Wasm code is on blockchain?

The ICP guidance published by a well-known think tank in Japan includes the following statement.This is an English translation of part.
link: https://www.jri.co.jp/MediaLibrary/file/column/opinion/pdf/13450.pdf

Wasm code does not appear on the blockchain, so the risk is assumed that developers will arbitrarily rewrite it.
The risk of developers arbitrarily rewriting the Wasm code is assumed.

Is this true?

The wiki states.

Contracts on the IC are called canisters and contain WASM byte code. This allows to create contracts in a range of programming languages. In addition, there’s Motoko, a programming language that has been purposefully designed to write canisters in the actor model for the IC.

It reads to me that Canister keeps the contracts in byte code and they are on the blockchain, but I would like to confirm.If this guidance is incorrect, I would have asked them to correct it.

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I guess this report wants to say the canister controller can upgrade or change the canister code arbitrarily.


I thought this part refers to the fact that we can see the candid or functions with ICscan, but we can’t check the entire code.
Certainly this statement is misleading.

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I checked with Canlista, but these are only public functions, private is not listed. Also not all the codes are there, is there any reason not to have all the codes available for viewing like Ethereum?


In the case of Ethereum, the code will not be visible automatically too.
Developers have to register their code through Ethscan’s API.
In ICP, the Candid file plays the role of IDL.

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@hokosugi the risk the paper alleges is the immutability of code.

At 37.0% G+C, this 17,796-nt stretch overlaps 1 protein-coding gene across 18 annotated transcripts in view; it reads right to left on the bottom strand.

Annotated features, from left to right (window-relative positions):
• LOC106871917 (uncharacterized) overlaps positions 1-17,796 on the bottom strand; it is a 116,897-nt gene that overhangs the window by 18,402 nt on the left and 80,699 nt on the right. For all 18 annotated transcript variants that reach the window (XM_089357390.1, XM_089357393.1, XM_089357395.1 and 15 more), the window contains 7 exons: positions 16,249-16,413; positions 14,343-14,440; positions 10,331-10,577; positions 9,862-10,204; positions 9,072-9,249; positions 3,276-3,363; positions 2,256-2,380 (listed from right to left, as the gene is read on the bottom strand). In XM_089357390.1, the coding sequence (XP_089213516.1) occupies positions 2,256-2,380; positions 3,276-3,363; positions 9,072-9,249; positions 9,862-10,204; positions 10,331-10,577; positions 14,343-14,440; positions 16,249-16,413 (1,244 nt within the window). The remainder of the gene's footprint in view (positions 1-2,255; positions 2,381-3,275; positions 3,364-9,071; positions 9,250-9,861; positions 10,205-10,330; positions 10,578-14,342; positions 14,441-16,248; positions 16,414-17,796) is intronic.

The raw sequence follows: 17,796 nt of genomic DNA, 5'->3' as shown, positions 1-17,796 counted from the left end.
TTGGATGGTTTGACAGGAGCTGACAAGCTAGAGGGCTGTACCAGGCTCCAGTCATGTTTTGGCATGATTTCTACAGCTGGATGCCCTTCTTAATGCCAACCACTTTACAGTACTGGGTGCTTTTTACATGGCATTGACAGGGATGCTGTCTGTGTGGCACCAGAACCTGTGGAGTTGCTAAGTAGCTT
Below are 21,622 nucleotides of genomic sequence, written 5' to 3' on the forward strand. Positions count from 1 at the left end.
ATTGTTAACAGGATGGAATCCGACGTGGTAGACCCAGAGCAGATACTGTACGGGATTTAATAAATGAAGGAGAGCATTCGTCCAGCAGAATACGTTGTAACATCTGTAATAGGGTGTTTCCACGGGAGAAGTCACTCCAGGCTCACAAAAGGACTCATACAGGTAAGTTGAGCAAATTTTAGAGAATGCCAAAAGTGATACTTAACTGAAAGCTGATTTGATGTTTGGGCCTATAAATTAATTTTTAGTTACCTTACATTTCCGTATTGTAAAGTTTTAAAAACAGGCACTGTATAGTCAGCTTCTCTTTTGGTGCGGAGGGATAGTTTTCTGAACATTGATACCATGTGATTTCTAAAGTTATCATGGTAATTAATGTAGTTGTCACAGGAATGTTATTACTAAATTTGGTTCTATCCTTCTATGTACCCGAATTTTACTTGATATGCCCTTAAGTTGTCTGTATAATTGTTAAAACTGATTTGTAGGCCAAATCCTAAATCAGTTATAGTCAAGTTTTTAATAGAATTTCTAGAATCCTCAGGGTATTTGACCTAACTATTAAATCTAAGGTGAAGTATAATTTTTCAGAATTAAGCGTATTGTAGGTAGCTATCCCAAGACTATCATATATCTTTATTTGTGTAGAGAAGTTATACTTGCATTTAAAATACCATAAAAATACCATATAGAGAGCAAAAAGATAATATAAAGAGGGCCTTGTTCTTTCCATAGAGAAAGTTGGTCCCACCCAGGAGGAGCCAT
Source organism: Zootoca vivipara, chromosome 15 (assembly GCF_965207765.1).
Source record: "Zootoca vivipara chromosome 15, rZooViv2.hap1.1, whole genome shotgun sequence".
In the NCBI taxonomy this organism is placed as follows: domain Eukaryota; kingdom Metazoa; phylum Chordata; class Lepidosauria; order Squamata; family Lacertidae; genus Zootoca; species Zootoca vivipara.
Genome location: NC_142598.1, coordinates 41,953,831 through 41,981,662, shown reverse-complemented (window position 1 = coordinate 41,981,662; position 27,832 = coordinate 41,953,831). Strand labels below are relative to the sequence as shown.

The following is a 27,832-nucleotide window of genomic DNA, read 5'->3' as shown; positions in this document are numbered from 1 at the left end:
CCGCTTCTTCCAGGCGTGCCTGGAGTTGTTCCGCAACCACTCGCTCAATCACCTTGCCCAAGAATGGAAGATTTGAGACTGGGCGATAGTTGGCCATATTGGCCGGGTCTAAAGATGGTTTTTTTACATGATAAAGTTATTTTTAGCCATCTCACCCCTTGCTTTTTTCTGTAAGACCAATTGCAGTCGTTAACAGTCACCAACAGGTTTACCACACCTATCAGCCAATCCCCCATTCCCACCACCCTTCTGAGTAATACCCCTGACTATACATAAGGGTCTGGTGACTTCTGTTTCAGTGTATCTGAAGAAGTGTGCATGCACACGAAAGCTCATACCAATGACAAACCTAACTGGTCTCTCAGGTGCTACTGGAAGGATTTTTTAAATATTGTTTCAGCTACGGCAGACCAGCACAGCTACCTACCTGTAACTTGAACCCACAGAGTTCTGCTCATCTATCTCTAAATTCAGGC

In theory code in the Ethereum blockchain is immutable, meaning once deployed it can’t be changed or upgraded. In practice this is no longer true, there are many ways to deploy code in Ethereum that can be upgraded, meaning it can be changed and is not fixed.

The reason Smart Contracts went towards the ability to fix themselves somehow is because problems do happen, and fixes are needed. Ethereum makes it hard to do this, but it’s entirely possible.

On the IC, from our reading of the technical documents, the code runs as WASM in a cluster of nodes. That code can be upgraded anytime. This has a huge advantage for developers, and business, but indeed it introduces the possibility of fraud.

However, as I explained above, Ethereum also has this problem.

Regarding actual auditing of the code itself, the WASM in the chain, this should be possible, but I am not sure if we have the tooling to do it easily yet. Any developers here can comment on this? FWIW WASM is not really readable, is semi compiled code for fast execution, for readable code you need open source of the code running on the IC Smart contract.


The wasm code is on the chain, but raw blocks are (currently) not accessible to entities other than the nodes in the specific subnet. Third parties have only access to a hash of the wasm module. However, if developers publish the source code and follow a reproducible building procedure, then everyone will be able to verify the canister. There’ll be more tooling to support this soon.

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Will that change in the future? Afaik there are plans to publish blocks of ledger and NNS subnet, does that extend to other subnets too?

No, not every subnet will suddenly disclose the raw blocks. As you said, there are plans to make the NNS blocks public. Further out there might be public and private application subnets (in the sense of public/private raw blocks), and developers could choose. For example, DeFi applications might want live on a public subnet, whereas certain social applications don’t want to.